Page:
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About Matthew Skelton
Matthew Skelton is co-author of Team Topologies: organizing business and technology teams for fast flow. Head of Consulting at Conflux (confluxdigital.net), he specialises in Continuous Delivery, operability and organisation dynamics for software in manufacturing, ecommerce, and online services, including cloud, IoT, and embedded software.
Recognised by TechBeacon in 2018, 2019, and 2020 as one of the top 100 people to follow in DevOps, Matthew curates the well-known DevOps topologies patterns at devopstopologies.com and is co-author of the books Continuous Delivery with Windows and .NET (O’Reilly, 2016) and Team Guide to Software Operability (Skelton Thatcher Publications, 2016), along with several key reports on SRE. He is also founder at Conflux Books which publishes books for technologists by technologists.
confluxhq.com / @matthewpskelton
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Books By Matthew Skelton
Effective software teams are essential for any organization to deliver value continuously and sustainably. But how do you build the best team organization for your specific goals, culture, and needs?
Team Topologies is a practical, step-by-step, adaptive model for organizational design and team interaction based on four fundamental team types and three team interaction patterns. It is a model that treats teams as the fundamental means of delivery, where team structures and communication pathways are able to evolve with technological and organizational maturity.
In Team Topologies, IT consultants Matthew Skelton and Manuel Pais share secrets of successful team patterns and interactions to help readers choose and evolve the right team patterns for their organization, making sure to keep the software healthy and optimize value streams.
Team Topologies is a major step forward in organizational design for software, presenting a well-defined way for teams to interact and interrelate that helps make the resulting software architecture clearer and more sustainable, turning inter-team problems into valuable signals for the self-steering organization.
In the new remote-first and hybrid workplace, many organizations are struggling to catch up with new tooling and ways of working. Many are discovering for the first time that the physical office was covering up poorly defined teams and poorly defined areas of focus, threatening their DevOps transformation efforts and the overall health and success of their business.
Matthew Skelton and Manuel Pais, coauthors of the highly successful Team Topologies, provide proven patterns for a successful remote-first approach to teams. Using simple tools for dependency tracking and patterns from Team Topologies, such as the Team API, organizations will find that well-defined team interactions are key to effective IT delivery in the remote-first world.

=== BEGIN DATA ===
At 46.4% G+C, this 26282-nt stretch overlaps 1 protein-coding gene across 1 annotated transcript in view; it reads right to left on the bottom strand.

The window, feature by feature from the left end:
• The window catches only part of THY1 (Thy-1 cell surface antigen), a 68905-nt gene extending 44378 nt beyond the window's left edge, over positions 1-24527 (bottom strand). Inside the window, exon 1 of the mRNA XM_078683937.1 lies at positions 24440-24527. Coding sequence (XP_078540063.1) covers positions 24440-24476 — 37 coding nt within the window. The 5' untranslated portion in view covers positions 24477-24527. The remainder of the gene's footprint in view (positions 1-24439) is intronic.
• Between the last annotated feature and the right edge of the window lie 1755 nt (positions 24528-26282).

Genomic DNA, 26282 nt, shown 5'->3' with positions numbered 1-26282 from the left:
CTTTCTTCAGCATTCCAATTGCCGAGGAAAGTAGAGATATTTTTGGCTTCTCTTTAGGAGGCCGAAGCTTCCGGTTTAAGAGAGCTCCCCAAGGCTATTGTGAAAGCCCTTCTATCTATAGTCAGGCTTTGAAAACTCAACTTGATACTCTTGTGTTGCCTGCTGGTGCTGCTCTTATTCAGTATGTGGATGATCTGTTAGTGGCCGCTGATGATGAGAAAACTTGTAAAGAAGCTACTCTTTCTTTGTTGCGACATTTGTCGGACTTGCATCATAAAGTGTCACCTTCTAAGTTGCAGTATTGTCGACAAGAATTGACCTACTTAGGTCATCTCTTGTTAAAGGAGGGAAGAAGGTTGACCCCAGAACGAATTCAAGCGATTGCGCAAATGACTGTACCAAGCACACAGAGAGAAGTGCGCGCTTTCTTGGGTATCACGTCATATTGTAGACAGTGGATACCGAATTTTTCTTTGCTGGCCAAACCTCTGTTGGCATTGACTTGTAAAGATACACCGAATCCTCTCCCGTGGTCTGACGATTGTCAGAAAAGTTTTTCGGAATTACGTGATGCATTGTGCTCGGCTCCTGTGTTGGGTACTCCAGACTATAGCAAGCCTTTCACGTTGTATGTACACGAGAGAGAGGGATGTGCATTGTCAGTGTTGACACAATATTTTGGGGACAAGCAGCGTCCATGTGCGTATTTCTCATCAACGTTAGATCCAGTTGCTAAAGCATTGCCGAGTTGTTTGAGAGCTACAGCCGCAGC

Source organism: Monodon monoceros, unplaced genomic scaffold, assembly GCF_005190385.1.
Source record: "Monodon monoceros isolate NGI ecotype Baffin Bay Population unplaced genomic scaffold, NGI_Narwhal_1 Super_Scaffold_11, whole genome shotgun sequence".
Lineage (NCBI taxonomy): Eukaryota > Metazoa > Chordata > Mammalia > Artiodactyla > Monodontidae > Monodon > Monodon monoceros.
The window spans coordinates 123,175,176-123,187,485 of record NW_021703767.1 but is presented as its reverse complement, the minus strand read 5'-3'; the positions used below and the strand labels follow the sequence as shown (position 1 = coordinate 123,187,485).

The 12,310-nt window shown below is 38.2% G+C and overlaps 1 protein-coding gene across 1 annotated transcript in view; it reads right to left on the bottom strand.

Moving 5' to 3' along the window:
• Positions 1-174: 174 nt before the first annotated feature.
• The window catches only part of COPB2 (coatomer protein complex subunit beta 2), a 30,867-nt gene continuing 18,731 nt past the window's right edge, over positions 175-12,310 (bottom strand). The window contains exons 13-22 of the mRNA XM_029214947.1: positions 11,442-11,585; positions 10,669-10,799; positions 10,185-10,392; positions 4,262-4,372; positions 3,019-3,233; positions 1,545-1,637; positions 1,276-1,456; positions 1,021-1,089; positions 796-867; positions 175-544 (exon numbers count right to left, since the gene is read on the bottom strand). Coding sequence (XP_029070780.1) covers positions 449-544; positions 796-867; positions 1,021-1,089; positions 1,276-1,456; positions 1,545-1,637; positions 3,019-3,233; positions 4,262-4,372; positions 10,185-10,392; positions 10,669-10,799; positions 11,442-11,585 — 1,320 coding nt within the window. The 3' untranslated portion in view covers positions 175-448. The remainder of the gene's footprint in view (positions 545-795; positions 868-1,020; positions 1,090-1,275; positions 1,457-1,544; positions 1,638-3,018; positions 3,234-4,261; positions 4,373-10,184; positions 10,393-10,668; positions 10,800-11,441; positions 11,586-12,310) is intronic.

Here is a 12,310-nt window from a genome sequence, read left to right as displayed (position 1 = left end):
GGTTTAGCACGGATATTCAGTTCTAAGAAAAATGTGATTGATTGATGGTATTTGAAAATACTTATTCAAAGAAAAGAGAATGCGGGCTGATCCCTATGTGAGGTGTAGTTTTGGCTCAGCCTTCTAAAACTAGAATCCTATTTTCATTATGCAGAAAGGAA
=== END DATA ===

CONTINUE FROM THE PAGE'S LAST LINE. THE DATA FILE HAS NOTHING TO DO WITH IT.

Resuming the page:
This workbook explores several aspects of team-first remote work, including:
•How the new “remote-first” world is highlighting existing poor team interactions within organizations.
•Why organizations should use the Team API pattern to define and communicate the focus of teams.
•How organizations can track and remove team-level dependencies.
•How and why organizations should design inter-team communications consciously.
•How and why organizations can use the three team interaction modes from Team Topologies (collaboration, x-as-a-service, and facilitating) to help.
The ideas and patterns presented here will help your organization become more effective with a team-based, remote-first approach to building and running software systems.
Internal tech conferences can make a significant impact on an organisation's level of sharing, learning, and communication by accelerating multi-team learning across technology departments. The pace of change in IT means that cross-department learning is essential, and many organisations have found that an internal tech conference is an excellent way to achieve this.
This book provides practical advice on how to prepare, run and follow-up on an internal tech conference, together with case studies from several organisations showing the approaches in common and the adaptations for each situation.
This book is for people involved in technology leadership in some form: people in "official" positions of leadership (CIO, CTO, Head of Engineering, IT Operations Manager, etc.) and those in more informal technology leadership positions, such as team leaders, senior engineers, and people who simply like to lead by example.